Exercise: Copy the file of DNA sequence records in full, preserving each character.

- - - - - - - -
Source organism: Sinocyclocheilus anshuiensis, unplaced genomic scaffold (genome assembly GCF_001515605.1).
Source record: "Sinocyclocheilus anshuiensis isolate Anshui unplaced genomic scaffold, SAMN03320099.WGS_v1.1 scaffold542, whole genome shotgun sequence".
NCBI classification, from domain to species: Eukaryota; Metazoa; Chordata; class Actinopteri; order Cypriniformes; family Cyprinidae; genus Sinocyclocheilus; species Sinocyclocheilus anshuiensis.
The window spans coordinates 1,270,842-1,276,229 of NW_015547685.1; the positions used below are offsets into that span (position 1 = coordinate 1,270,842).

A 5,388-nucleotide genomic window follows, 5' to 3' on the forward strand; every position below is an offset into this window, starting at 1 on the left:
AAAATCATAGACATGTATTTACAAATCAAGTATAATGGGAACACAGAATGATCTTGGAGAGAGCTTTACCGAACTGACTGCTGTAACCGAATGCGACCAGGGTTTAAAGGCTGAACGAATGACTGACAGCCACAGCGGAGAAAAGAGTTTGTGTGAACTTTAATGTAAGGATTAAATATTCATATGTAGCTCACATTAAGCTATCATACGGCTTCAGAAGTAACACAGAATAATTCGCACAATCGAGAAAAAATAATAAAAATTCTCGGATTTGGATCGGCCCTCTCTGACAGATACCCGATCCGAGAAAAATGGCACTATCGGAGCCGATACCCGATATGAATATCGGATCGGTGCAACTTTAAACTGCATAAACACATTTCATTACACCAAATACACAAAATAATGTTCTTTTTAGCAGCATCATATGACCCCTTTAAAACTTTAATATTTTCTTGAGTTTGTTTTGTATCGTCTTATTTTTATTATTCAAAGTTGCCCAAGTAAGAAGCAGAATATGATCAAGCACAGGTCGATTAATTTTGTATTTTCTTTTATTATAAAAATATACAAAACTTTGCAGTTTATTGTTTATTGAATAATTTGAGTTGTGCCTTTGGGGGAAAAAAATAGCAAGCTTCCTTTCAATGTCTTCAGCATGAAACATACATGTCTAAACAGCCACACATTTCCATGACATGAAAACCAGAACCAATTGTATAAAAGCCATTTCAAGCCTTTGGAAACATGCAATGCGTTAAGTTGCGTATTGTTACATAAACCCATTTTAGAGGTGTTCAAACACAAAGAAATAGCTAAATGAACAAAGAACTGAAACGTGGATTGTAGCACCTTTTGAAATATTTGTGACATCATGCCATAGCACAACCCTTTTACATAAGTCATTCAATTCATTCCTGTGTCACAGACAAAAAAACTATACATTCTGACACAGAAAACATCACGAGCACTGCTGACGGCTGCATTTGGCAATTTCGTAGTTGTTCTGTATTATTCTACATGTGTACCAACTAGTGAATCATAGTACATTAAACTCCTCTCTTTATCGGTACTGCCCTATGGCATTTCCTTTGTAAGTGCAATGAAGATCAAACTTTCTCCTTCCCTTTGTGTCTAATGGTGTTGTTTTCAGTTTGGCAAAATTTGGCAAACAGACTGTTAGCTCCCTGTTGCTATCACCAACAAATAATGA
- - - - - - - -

Source organism: Sinocyclocheilus anshuiensis, unplaced genomic scaffold (genome assembly GCF_001515605.1).
Source record: "Sinocyclocheilus anshuiensis isolate Anshui unplaced genomic scaffold, SAMN03320099.WGS_v1.1 scaffold542, whole genome shotgun sequence".
NCBI classification, from domain to species: Eukaryota; Metazoa; Chordata; class Actinopteri; order Cypriniformes; family Cyprinidae; genus Sinocyclocheilus; species Sinocyclocheilus anshuiensis.
The window spans coordinates 1,270,842-1,276,229 of NW_015547685.1; the positions used below are offsets into that span (position 1 = coordinate 1,270,842).

A 5,388-nucleotide genomic window follows, 5' to 3' on the forward strand; every position below is an offset into this window, starting at 1 on the left:
AAAATCATAGACATGTATTTACAAATCAAGTATAATGGGAACACAGAATGATCTTGGAGAGAGCTTTACCGAACTGACTGCTGTAACCGAATGCGACCAGGGTTTAAAGGCTGAACGAATGACTGACAGCCACAGCGGAGAAAAGAGTTTGTGTGAACTTTAATGTAAGGATTAAATATTCATATGTAGCTCACATTAAGCTATCATACGGCTTCAGAAGTAACACAGAATAATTCGCACAATCGAGAAAAAATAATAAAAATTCTCGGATTTGGATCGGCCCTCTCTGACAGATACCCGATCCGAGAAAAATGGCACTATCGGAGCCGATACCCGATATGAATATCGGATCGGTGCAACTTTAAACTGCATAAACACATTTCATTACACCAAATACACAAAATAATGTTCTTTTTAGCAGCATCATATGACCCCTTTAAAACTTTAATATTTTCTTGAGTTTGTTTTGTATCGTCTTATTTTTATTATTCAAAGTTGCCCAAGTAAGAAGCAGAATATGATCAAGCACAGGTCGATTAATTTTGTATTTTCTTTTATTATAAAAATATACAAAACTTTGCAGTTTATTGTTTATTGAATAATTTGAGTTGTGCCTTTGGGGGAAAAAAATAGCAAGCTTCCTTTCAATGTCTTCAGCATGAAACATACATGTCTAAACAGCCACACATTTCCATGACATGAAAACCAGAACCAATTGTATAAAAGCCATTTCAAGCCTTTGGAAACATGCAATGCGTTAAGTTGCGTATTGTTACATAAACCCATTTTAGAGGTGTTCAAACACAAAGAAATAGCTAAATGAACAAAGAACTGAAACGTGGATTGTAGCACCTTTTGAAATATTTGTGACATCATGCCATAGCACAACCCTTTTACATAAGTCATTCAATTCATTCCTGTGTCACAGACAAAAAAACTATACATTCTGACACAGAAAACATCACGAGCACTGCTGACGGCTGCATTTGGCAATTTCGTAGTTGTTCTGTATTATTCTACATGTGTACCAACTAGTGAATCATAGTACATTAAACTCCTCTCTTTATCGGTACTGCCCTATGGCATTTCCTTTGTAAGTGCAATGAAGATCAAACTTTCTCCTTCCCTTTGTGTCTAATGGTGTTGTTTTCAGTTTGGCAAAATTTGGCAAACAGACTGTTAGCTCCCTGTTGCTATCACCAACAAATAATGA